November 12, 2018
The Eagles’ defense disappeared in the second half on Sunday night, and with it went the 2018 season.
There will be no playoff run this year, no Lombardi Trophy, no parade. This season after Philadelphia’s first Super Bowl victory is officially a disaster. And in the hours after a 27-20 loss to Dallas at Lincoln Financial Field, the focus of fan rage has turned to defensive coordinator Jim Schwartz, who failed in spectacular fashion on national television with the season at stake.
There are cries today for Schwartz to lose his job — and you will read no defense of him here. The sad truth is, it’s hard to imagine a more dramatic collapse by a more talented unit than the demolition of the defense on Sunday night. How could a group of players including stars like Fletcher Cox, Malcolm Jenkins and Brandon Graham evaporate like that into the cold November air?
Yes, there were many other culprits in this unimaginable defeat. Coach Doug Pederson called a dreadful game offensively, especially in the first half. Quarterback Carson Wentz threw a devastating interception early in the game. New wide receiver Golden Tate did practically nothing in his Eagles’ debut. But make no mistake. The defense was the story on Sunday night.
Against the 27th-ranked offense in the NFL, the Eagles forgot how to rush the passer, forgot how to cover the receivers and forgot how to tackle. They allowed the Cowboys to drive the length of the field after the two-minute warning in the first half, and then completely fell apart after that.
The most frustrating part for fans is that the Birds’ offense managed to tie the game twice in the final 17 minutes of the game, only to fall back behind with nary any resistance by Schwartz and his army of underachievers.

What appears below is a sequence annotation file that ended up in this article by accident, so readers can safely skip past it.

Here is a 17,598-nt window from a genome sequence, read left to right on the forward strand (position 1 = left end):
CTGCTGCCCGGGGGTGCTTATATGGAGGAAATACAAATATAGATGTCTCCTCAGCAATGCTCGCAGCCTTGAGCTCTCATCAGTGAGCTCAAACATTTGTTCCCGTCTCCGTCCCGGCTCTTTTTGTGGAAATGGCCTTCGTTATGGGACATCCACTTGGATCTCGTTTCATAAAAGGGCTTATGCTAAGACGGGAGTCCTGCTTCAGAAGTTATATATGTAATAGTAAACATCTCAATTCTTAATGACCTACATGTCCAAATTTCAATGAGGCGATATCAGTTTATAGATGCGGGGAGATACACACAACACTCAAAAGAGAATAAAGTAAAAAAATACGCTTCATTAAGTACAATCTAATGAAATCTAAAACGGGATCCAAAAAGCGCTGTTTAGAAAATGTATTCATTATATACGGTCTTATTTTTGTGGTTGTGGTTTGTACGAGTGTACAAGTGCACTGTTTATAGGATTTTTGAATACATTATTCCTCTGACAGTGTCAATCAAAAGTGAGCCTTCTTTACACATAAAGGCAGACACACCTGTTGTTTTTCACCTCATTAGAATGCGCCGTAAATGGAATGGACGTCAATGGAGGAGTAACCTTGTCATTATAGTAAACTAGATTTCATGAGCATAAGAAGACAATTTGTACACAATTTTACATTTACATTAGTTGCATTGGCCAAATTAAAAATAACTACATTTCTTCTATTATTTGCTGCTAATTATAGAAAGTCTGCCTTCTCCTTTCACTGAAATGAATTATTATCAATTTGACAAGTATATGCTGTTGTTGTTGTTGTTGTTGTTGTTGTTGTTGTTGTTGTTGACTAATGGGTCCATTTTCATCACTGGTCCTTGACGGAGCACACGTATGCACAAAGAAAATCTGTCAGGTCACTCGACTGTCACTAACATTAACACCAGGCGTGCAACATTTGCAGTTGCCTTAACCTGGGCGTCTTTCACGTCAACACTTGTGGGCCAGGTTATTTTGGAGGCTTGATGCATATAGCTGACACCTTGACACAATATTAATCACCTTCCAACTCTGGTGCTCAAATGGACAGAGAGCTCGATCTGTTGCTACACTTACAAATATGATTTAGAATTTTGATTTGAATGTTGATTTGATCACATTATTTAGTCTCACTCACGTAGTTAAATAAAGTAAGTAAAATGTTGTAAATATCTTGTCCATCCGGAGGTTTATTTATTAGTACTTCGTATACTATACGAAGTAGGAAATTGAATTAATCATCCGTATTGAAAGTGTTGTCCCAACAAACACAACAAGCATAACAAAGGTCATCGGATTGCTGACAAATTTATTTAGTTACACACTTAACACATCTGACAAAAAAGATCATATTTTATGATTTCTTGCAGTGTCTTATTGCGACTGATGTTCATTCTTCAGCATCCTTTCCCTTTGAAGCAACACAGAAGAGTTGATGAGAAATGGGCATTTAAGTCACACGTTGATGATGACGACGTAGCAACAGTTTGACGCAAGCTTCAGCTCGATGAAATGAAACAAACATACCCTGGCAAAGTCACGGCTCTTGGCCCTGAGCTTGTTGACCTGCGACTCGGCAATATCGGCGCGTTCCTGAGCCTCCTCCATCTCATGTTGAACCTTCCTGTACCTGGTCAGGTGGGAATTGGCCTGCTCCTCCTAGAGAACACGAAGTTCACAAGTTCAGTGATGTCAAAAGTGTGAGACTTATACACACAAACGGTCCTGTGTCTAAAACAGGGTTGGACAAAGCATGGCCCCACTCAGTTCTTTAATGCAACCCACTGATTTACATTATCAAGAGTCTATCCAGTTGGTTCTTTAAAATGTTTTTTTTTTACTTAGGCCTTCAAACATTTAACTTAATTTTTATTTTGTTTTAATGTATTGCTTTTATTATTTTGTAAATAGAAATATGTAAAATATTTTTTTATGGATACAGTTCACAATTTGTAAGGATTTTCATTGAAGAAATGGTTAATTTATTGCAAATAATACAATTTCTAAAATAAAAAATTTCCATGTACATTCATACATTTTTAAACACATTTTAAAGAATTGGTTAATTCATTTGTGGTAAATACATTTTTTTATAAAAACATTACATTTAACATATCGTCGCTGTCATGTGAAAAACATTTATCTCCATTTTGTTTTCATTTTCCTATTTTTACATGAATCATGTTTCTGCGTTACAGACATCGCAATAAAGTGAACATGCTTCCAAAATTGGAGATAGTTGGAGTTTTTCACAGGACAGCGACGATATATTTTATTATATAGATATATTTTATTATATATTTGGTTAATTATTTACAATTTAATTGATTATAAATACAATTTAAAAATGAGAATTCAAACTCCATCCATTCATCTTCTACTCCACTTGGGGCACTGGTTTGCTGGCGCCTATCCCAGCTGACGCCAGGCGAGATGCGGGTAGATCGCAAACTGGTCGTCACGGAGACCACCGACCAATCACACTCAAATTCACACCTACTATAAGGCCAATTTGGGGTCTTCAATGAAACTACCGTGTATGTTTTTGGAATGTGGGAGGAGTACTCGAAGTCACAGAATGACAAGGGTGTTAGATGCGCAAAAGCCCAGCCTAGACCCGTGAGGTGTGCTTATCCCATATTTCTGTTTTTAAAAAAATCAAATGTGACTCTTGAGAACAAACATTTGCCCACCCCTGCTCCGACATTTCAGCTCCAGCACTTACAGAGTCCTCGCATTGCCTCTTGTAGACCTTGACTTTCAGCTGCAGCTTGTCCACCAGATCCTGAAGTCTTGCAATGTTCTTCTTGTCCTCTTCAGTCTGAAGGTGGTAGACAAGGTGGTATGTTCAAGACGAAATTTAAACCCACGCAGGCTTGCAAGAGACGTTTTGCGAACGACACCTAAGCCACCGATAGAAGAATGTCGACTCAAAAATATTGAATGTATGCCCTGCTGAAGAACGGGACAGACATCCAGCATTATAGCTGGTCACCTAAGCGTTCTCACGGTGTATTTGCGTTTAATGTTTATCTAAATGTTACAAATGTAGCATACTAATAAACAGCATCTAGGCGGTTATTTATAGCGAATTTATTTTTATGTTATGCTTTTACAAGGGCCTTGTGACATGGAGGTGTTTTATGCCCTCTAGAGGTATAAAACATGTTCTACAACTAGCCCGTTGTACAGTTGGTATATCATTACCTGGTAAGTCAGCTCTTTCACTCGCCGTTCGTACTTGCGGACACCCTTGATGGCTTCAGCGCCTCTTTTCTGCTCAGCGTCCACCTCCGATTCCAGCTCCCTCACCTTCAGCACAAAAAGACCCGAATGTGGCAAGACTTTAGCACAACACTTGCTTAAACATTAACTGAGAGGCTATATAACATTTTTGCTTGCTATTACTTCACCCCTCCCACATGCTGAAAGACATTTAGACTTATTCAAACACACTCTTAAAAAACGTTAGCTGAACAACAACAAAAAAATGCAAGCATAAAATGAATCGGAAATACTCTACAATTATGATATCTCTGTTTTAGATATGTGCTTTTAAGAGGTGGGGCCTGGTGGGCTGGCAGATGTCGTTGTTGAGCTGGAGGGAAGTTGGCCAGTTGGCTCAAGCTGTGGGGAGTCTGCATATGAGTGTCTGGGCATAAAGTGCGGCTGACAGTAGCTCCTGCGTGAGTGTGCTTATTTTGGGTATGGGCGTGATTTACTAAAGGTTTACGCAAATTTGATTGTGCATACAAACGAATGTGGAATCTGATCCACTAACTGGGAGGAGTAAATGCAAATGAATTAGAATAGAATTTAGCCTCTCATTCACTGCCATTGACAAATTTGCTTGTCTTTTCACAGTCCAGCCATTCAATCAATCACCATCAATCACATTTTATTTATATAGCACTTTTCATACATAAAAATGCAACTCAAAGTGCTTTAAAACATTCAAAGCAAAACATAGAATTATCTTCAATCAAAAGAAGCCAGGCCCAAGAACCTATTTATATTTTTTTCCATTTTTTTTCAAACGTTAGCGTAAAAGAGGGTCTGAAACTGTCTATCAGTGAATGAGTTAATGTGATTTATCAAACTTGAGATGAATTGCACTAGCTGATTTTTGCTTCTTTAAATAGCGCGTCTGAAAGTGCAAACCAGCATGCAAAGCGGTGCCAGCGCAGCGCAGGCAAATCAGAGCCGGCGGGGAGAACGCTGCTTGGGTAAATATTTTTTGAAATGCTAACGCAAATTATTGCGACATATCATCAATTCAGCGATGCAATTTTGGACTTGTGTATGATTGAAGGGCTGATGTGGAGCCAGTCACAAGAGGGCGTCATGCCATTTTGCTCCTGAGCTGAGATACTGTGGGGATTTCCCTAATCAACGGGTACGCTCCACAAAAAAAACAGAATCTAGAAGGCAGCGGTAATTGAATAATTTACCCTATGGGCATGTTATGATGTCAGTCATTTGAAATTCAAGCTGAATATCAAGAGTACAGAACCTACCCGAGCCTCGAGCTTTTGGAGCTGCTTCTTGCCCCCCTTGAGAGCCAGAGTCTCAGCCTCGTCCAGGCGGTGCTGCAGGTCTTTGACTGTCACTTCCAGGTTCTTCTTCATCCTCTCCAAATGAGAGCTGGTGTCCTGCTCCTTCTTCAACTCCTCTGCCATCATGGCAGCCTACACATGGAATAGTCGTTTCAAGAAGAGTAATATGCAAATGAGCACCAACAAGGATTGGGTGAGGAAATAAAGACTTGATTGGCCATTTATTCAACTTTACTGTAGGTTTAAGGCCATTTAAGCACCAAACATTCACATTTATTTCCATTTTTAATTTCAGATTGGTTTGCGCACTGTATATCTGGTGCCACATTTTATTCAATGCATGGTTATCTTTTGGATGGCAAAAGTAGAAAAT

Choke no. 1: After the Eagles tied the game at 13 late in the third quarter, the Cowboys roared right back down the field on nine plays and 75 yards to regain the lead. They faced third down only twice in that drive, and easily converted both times.
Choke No. 2: After the Eagles answered with an efficient drive of their own, the revived Cowboys put together an even better drive, needing only eight plays to travel the 75 yards, and again making it to third down only twice.
To the surprise of no one – except for Schwartz – Dallas used the best three weapons repeatedly on those game-defining drives: Ezekiel Elliott, Amari Cooper and Cole Beasley. Schwartz’s brilliant strategy was to cover none of them, on pretty much every play.
Meanwhile, there was no pass rush to speak of, and not a single play that lost yardage. Through it all, Schwartz rarely blitzed and offered nothing new or different to alter the Dallas attack.
Even Pederson admitted this morning on my WIP radio show that he was perplexed by how easily the Cowboys drove down the field late in the game. As usual, Jim Schwartz had nothing to say. He only speaks on Tuesdays. This left his many dissenters to do all of the talking.
“When I watch Jim Schwartz call defenses, he’s very passive,” said former Eagle linebacker Seth Joyner on NBC Sports Philadelphia. “The fact that he’s a passive defensive coordinator is one of the reasons why this team is in dire straits.”
“The Eagles should call Jim Schwartz into the office this morning and tell him to leave,” said one of my callers. “He stinks.”
The best guess here is that Schwartz will offer no resistance this Tuesday, either. When it comes to defending himself – or anything else, for that matter – Schwartz prefers a passive approach. In fact, more than any other reason, that’s why the 2018 season is over for the Eagles.